Every Day

Movie review by
S. Jhoanna Robledo, Common Sense Media
Every Day Movie Poster Image
Complicated relationships fail to enliven grown-up drama.
  • R
  • 2011
  • 90 minutes

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A lot or a little?

The parents' guide to what's in this movie.

Positive Messages

Amid its mature content, the movie sends the message that although neither life nor marriage is perfect, you have to figure out what you value so that you never lose track of your inner compass.

Positive Role Models & Representations

Most of the characters in this movie have weaknesses and issues. Nevertheless, they all manage to learn life’s lessons ... albeit the hard way.


A man punches another out of jealousy. A college-age guy coerces a teen to take drugs. TV writers discuss how the characters in their show can mutilate other people, using quite graphic terms.


A man and a woman are shown making out and having sex in a pool; nothing below their heads and shoulders is seen, but much is implied. When the woman gets out of the pool, her naked back is briefly seen. A married couple is shown rolling around in bed, kissing.


Frequent use of everything from "f--k" and "s--t" to "goddammit."


Ned drives a Volvo.

Drinking, Drugs & Smoking

Two people drink wine, smoke weed, and are shown doing lines of cocaine. An invalid gets drunk on gin.

What parents need to know

Parents need to know that this mature family drama centers on a long-married couple facing serious challenges, from intense job pressure to caring for an elderly parent. Meanwhile, their two sons -- including a teenage boy who’s coming to terms with being gay -- are starting to slip through the cracks. The characters are complex (and flawed), and there's a great deal of interpersonal tension. You can also expect some sexual situations, frequent swearing (including "f--k" and "s--t"), and several scenes featuring drinking and drugs (including one sequence in which an older character coerces a teen into taking drugs).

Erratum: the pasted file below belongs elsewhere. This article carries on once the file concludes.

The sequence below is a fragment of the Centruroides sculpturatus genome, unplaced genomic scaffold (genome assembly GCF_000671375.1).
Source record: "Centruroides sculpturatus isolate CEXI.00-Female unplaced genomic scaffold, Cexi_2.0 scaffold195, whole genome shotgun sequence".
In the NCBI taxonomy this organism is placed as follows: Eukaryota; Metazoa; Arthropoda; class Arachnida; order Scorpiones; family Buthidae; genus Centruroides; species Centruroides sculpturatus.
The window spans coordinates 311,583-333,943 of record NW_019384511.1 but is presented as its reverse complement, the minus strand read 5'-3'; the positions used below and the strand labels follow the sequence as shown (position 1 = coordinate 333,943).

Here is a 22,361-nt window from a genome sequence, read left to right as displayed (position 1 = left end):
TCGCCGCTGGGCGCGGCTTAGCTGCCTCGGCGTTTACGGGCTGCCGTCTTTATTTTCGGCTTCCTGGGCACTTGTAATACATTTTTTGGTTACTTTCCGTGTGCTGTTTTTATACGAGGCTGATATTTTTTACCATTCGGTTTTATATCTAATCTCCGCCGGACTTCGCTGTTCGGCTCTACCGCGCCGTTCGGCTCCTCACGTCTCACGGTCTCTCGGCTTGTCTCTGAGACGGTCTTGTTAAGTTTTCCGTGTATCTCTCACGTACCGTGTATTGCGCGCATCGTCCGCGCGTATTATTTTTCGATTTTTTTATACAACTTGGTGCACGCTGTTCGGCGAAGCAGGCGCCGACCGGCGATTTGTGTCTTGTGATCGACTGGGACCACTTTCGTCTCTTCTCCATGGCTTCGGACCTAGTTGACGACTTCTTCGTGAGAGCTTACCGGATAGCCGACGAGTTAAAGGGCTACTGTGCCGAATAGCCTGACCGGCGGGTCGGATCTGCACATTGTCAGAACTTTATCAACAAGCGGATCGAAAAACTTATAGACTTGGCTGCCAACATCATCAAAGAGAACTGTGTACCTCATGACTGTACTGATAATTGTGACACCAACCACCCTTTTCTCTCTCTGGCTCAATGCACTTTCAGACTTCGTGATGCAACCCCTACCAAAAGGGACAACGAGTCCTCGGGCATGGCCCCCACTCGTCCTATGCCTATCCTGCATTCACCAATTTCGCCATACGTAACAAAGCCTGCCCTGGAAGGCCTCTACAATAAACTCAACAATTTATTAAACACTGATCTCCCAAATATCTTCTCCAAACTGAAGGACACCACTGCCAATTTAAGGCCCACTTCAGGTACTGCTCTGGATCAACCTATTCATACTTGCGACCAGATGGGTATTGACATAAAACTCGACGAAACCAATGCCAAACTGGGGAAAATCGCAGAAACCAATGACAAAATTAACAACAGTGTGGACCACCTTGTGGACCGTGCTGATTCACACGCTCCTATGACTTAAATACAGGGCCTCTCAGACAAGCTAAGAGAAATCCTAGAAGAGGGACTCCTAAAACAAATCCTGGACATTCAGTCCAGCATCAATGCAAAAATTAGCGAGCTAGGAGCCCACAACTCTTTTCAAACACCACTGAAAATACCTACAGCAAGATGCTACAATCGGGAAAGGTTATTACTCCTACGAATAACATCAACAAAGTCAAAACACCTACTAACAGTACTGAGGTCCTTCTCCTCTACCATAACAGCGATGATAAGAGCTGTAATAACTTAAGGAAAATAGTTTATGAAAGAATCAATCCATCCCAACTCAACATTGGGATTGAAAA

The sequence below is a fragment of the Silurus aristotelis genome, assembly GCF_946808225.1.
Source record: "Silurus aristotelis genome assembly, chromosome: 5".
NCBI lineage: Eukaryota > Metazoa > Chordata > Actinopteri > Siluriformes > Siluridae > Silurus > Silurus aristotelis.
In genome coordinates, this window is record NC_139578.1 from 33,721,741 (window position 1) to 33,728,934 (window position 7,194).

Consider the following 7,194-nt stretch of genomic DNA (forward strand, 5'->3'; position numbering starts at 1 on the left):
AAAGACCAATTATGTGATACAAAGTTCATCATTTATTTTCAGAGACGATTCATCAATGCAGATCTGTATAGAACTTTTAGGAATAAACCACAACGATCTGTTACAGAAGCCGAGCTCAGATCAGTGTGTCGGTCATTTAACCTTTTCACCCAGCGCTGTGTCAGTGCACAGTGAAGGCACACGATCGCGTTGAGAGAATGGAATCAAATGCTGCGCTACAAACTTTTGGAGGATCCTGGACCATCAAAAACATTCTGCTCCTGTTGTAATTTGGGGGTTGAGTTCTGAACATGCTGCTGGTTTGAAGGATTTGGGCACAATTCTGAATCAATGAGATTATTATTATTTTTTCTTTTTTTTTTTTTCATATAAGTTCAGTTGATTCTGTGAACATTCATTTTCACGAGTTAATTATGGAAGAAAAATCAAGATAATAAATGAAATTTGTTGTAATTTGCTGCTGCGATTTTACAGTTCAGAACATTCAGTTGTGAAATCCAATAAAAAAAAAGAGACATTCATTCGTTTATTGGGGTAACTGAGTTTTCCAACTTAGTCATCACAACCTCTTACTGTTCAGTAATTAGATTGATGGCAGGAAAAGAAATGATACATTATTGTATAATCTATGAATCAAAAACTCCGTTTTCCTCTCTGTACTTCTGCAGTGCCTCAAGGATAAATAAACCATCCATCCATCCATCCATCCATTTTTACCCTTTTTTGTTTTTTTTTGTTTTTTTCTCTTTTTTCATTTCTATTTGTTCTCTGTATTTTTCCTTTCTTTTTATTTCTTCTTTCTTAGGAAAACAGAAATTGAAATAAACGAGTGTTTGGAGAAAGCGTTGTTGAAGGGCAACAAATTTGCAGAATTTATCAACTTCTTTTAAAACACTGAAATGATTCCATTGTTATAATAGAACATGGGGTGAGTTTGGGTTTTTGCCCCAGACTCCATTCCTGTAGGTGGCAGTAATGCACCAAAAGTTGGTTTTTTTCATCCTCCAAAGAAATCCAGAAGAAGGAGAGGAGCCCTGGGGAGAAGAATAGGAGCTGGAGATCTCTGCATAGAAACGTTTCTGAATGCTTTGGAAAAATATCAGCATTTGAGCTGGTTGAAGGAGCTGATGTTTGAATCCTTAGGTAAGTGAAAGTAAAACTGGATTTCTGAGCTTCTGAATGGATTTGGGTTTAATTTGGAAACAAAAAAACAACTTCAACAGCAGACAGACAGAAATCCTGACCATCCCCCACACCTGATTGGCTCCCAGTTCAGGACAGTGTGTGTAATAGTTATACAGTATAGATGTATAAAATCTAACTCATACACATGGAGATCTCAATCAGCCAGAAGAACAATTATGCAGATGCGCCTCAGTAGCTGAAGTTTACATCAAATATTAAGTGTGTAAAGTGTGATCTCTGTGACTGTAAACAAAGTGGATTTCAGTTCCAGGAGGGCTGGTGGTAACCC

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What's the story?

Ned (Liev Schreiber), a TV writer, is on a bumpy ride: His marriage loses stability after his wife, Jeannie (Helen Hunt), starts caring for her sick father (Brian Dennehy), a jazz musician who's more comfortable doling out criticisms than encouragements. Ned's 15-year-old son, Jonah (Ezra Miller), has just come out, and Ned worries about what the future holds for him. And their younger son, Ethan (Skyler Fortgang), is falling through the cracks. Last but not least, Ned’s boss (Eddie Izzard) is unimpressed by his work and has paired him off with Robin (Carla Gugino), a newly single co-writer who has no hesitation about making it clear that she’s attracted to Ned. Can he and his marriage survive this perfect storm?

Is it any good?

Ned and Jeannie are likable enough, but the movie's anemic build-up doesn’t allow us to invest in their mess-ups and their consequences. When they fail or hurt, we observe it all at a distance. We just expect more from a movie that pairs a ridiculously good cast with a compelling premise about a woman challenged to care for her difficult, ailing father and her husband who can’t quite cope with this sudden shift at home and another seismic one at work. Though laden with dramatic setups, this drama lacks potency and momentum, and in the end doesn’t leave audiences with any reason to care. (Hard to imagine, given that the lead is a man with a job writing for a juicy, absurdist TV show, and his father-in-law is a jazzy hep cat.)

Talk to your kids about ...

  • Families can talk about how the movie portrays relationships -- between husband and wife, parent and child, siblings, etc. Do they seem realistic? Can you relate to the characters?

  • How does the movie present drug use? What are the consequences for that kind of behavior in real life?

Movie details

Our editors recommend

For kids who love dramas

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